All games systems are abstractions, like maps. They reduce an intricate, exceedingly complex and chaotic world to simple, easily handled abstractions. The degree of abstraction varies from system to system, but compared to the initial abstraction of any game from what that game represents, that range is exceedingly narrow. Even so, people have differing tolerances within that narrow band.
Today I'm babbling about two opposed techniques for dealing with abstraction - Frontloading and Backloading. Statistically, they are equivalent, but perceptually, they are very different. The difference lies in where certain operations occur in the game.
Frontloading - This is the practice of putting certain statistical abstractions into the down-time or non-play phase as opposed to in-play. An example of frontloading is armor making a target more difficult to hit.
Backloading - This is the practice of putting certain statistical abstractions into the in-play phase as opposed to down-time. An example of backloading is armor absorbing or reducing damage.
Statistically, these examples are pretty much the same. Over repeated instances, the average damage sustained by the target with either method, all other things being equal, should be very similar; with the similarity increasing with more instances, and thus a better data set. Pereptually, as any gamer will shout passionately, they are totally different!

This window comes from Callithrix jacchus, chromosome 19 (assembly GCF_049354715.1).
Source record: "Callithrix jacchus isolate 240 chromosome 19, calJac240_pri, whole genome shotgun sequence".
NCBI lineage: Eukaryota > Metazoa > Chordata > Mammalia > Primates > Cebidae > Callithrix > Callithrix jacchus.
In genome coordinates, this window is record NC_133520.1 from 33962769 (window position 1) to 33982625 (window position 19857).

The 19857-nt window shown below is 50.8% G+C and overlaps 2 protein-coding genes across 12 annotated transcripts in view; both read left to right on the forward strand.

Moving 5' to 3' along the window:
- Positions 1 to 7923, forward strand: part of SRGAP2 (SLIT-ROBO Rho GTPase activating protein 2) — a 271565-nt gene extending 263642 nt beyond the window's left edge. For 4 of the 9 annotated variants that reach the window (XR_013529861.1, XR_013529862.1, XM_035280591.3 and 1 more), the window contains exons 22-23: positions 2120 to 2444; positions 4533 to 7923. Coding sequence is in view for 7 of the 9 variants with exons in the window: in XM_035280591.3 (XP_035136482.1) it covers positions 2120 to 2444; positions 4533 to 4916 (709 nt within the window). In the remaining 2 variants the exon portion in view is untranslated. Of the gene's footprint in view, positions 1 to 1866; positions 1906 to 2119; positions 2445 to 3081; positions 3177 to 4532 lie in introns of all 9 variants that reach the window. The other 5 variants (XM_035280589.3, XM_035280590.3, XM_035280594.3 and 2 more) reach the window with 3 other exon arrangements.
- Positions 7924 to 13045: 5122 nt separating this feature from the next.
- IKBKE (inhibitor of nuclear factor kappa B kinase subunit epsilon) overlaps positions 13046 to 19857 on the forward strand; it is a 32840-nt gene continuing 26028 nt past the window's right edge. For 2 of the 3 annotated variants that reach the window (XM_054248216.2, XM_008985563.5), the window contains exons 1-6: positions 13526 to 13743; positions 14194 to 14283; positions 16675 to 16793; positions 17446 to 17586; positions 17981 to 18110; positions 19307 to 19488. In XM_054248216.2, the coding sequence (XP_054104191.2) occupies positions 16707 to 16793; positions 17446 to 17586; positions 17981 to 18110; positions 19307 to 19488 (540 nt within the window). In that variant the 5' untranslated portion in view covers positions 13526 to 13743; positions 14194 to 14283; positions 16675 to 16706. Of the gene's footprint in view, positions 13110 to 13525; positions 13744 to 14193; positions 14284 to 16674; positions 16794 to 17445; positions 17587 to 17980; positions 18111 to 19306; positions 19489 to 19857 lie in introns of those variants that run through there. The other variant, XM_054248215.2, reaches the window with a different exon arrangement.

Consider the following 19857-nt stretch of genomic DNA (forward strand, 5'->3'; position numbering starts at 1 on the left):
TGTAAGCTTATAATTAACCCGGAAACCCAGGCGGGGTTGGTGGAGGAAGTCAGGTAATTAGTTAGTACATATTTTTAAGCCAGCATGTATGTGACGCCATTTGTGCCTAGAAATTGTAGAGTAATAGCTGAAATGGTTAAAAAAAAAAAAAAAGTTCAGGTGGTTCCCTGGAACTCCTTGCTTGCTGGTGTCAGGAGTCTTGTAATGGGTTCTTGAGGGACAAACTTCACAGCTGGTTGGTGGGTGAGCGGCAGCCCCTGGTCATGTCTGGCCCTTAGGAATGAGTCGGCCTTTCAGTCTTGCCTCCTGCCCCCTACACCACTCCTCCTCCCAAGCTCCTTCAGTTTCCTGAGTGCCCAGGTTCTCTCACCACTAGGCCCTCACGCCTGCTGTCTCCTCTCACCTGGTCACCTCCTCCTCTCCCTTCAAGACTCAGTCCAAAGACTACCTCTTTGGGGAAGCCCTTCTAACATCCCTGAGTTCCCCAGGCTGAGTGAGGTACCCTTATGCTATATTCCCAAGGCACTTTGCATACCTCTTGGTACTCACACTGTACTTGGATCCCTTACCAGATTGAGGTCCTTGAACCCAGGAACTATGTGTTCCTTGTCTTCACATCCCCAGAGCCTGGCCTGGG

What armor does is reduce damage to the target. That is so obvious it almost goes without saying. Therefore backloading is the right answer! Correct? Well, it's the obvious answer. Backloading increases handling time in-play. Each time damage is sustained, it must be reduced before applying it to the target. By frontloading this reduction, we can decrease handling time, making for faster combat.
Frontloading damage reduction directly is really awkward, due to the variety of weapon/armor interactions, and the random nature of damage. A more elegant solution is to change the chance to hit in the first place. "Heresy!" you say. "Armor doesn't make you harder to hit! it makes damage less lethal!" True, but we are abstracting here. By making armor harder to hit, we reduce damage indirectly over time. The average amount of damage sustained by the target can be reduced because less hits occur on the average per round, because even with the same amount of damage per-hit, by lowering the average amount of hits, you lower the damage sustained over time. This, however, is not intuitive to the gamer. We have, in effect, redefined "Hit" from "anything which touches the target" to "Anything which touches the target and does damage."
So in general, frontloading decreases handling in-play but increases perceived level of abstraction. backloading decreases perceived level of abstraction but increases handling in-play. The choice is up to you, but both are valid choices.